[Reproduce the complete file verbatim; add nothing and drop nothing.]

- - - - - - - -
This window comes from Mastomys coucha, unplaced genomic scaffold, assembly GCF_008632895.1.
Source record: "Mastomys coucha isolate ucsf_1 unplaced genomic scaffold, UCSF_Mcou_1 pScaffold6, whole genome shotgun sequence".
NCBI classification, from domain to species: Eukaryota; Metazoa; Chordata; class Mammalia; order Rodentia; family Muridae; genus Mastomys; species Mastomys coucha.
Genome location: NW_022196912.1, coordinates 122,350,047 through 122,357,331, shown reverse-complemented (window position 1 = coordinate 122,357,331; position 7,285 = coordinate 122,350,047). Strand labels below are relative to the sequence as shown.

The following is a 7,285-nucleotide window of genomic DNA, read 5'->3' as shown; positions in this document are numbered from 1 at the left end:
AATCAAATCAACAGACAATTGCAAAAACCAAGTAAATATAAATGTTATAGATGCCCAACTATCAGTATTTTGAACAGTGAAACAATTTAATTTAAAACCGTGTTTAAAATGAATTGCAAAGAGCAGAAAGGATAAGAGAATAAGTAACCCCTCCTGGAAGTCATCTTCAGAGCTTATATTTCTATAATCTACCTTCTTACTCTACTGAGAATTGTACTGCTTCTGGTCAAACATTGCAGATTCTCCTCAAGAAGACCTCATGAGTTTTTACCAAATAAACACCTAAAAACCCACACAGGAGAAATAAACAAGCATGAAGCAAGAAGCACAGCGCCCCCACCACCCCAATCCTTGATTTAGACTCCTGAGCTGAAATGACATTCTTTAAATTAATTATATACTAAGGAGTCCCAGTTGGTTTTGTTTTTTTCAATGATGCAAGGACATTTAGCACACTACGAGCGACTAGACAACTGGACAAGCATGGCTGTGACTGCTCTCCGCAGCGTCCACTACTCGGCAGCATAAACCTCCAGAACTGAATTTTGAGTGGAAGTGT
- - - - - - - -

This window comes from Mastomys coucha, unplaced genomic scaffold, assembly GCF_008632895.1.
Source record: "Mastomys coucha isolate ucsf_1 unplaced genomic scaffold, UCSF_Mcou_1 pScaffold6, whole genome shotgun sequence".
NCBI classification, from domain to species: Eukaryota; Metazoa; Chordata; class Mammalia; order Rodentia; family Muridae; genus Mastomys; species Mastomys coucha.
Genome location: NW_022196912.1, coordinates 122,350,047 through 122,357,331, shown reverse-complemented (window position 1 = coordinate 122,357,331; position 7,285 = coordinate 122,350,047). Strand labels below are relative to the sequence as shown.

The following is a 7,285-nucleotide window of genomic DNA, read 5'->3' as shown; positions in this document are numbered from 1 at the left end:
AATCAAATCAACAGACAATTGCAAAAACCAAGTAAATATAAATGTTATAGATGCCCAACTATCAGTATTTTGAACAGTGAAACAATTTAATTTAAAACCGTGTTTAAAATGAATTGCAAAGAGCAGAAAGGATAAGAGAATAAGTAACCCCTCCTGGAAGTCATCTTCAGAGCTTATATTTCTATAATCTACCTTCTTACTCTACTGAGAATTGTACTGCTTCTGGTCAAACATTGCAGATTCTCCTCAAGAAGACCTCATGAGTTTTTACCAAATAAACACCTAAAAACCCACACAGGAGAAATAAACAAGCATGAAGCAAGAAGCACAGCGCCCCCACCACCCCAATCCTTGATTTAGACTCCTGAGCTGAAATGACATTCTTTAAATTAATTATATACTAAGGAGTCCCAGTTGGTTTTGTTTTTTTCAATGATGCAAGGACATTTAGCACACTACGAGCGACTAGACAACTGGACAAGCATGGCTGTGACTGCTCTCCGCAGCGTCCACTACTCGGCAGCATAAACCTCCAGAACTGAATTTTGAGTGGAAGTGT